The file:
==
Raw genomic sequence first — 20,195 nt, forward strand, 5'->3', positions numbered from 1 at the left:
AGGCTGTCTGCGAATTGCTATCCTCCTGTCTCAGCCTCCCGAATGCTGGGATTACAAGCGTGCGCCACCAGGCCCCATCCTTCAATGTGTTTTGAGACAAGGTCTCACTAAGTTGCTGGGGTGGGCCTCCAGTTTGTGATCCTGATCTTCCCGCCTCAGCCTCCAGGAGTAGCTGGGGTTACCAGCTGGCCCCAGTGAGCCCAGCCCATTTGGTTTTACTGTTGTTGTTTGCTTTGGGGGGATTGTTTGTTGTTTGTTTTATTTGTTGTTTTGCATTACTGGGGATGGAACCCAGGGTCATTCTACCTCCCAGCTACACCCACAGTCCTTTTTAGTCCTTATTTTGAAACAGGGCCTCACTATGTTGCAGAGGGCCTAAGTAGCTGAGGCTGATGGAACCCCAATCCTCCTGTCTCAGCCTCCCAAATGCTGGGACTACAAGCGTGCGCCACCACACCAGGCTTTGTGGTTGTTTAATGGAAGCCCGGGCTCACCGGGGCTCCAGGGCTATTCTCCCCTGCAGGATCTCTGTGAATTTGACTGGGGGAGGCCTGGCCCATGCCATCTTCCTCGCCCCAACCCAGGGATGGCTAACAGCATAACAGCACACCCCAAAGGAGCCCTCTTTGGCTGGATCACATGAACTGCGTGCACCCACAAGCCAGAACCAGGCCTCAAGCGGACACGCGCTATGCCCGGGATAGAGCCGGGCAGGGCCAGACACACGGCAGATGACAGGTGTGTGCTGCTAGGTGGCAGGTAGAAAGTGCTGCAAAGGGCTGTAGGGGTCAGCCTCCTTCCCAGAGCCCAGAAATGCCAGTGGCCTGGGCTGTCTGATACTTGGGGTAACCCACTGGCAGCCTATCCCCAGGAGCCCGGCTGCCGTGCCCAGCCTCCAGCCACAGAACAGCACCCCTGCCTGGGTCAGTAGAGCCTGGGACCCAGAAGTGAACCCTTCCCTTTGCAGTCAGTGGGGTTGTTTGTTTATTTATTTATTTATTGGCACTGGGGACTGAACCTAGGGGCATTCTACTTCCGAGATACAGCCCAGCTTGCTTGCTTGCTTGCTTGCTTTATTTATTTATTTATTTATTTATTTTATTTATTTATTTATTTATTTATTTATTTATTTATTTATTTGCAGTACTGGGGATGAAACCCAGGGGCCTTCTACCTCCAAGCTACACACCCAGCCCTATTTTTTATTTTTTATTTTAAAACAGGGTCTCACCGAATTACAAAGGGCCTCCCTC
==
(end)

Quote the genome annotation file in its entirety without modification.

Raw genomic sequence first — 20,195 nt, forward strand, 5'->3', positions numbered from 1 at the left:
AGGCTGTCTGCGAATTGCTATCCTCCTGTCTCAGCCTCCCGAATGCTGGGATTACAAGCGTGCGCCACCAGGCCCCATCCTTCAATGTGTTTTGAGACAAGGTCTCACTAAGTTGCTGGGGTGGGCCTCCAGTTTGTGATCCTGATCTTCCCGCCTCAGCCTCCAGGAGTAGCTGGGGTTACCAGCTGGCCCCAGTGAGCCCAGCCCATTTGGTTTTACTGTTGTTGTTTGCTTTGGGGGGATTGTTTGTTGTTTGTTTTATTTGTTGTTTTGCATTACTGGGGATGGAACCCAGGGTCATTCTACCTCCCAGCTACACCCACAGTCCTTTTTAGTCCTTATTTTGAAACAGGGCCTCACTATGTTGCAGAGGGCCTAAGTAGCTGAGGCTGATGGAACCCCAATCCTCCTGTCTCAGCCTCCCAAATGCTGGGACTACAAGCGTGCGCCACCACACCAGGCTTTGTGGTTGTTTAATGGAAGCCCGGGCTCACCGGGGCTCCAGGGCTATTCTCCCCTGCAGGATCTCTGTGAATTTGACTGGGGGAGGCCTGGCCCATGCCATCTTCCTCGCCCCAACCCAGGGATGGCTAACAGCATAACAGCACACCCCAAAGGAGCCCTCTTTGGCTGGATCACATGAACTGCGTGCACCCACAAGCCAGAACCAGGCCTCAAGCGGACACGCGCTATGCCCGGGATAGAGCCGGGCAGGGCCAGACACACGGCAGATGACAGGTGTGTGCTGCTAGGTGGCAGGTAGAAAGTGCTGCAAAGGGCTGTAGGGGTCAGCCTCCTTCCCAGAGCCCAGAAATGCCAGTGGCCTGGGCTGTCTGATACTTGGGGTAACCCACTGGCAGCCTATCCCCAGGAGCCCGGCTGCCGTGCCCAGCCTCCAGCCACAGAACAGCACCCCTGCCTGGGTCAGTAGAGCCTGGGACCCAGAAGTGAACCCTTCCCTTTGCAGTCAGTGGGGTTGTTTGTTTATTTATTTATTTATTGGCACTGGGGACTGAACCTAGGGGCATTCTACTTCCGAGATACAGCCCAGCTTGCTTGCTTGCTTGCTTGCTTTATTTATTTATTTATTTATTTATTTTATTTATTTATTTATTTATTTATTTATTTATTTATTTATTTGCAGTACTGGGGATGAAACCCAGGGGCCTTCTACCTCCAAGCTACACACCCAGCCCTATTTTTTATTTTTTATTTTAAAACAGGGTCTCACCGAATTACAAAGGGCCTCCCTC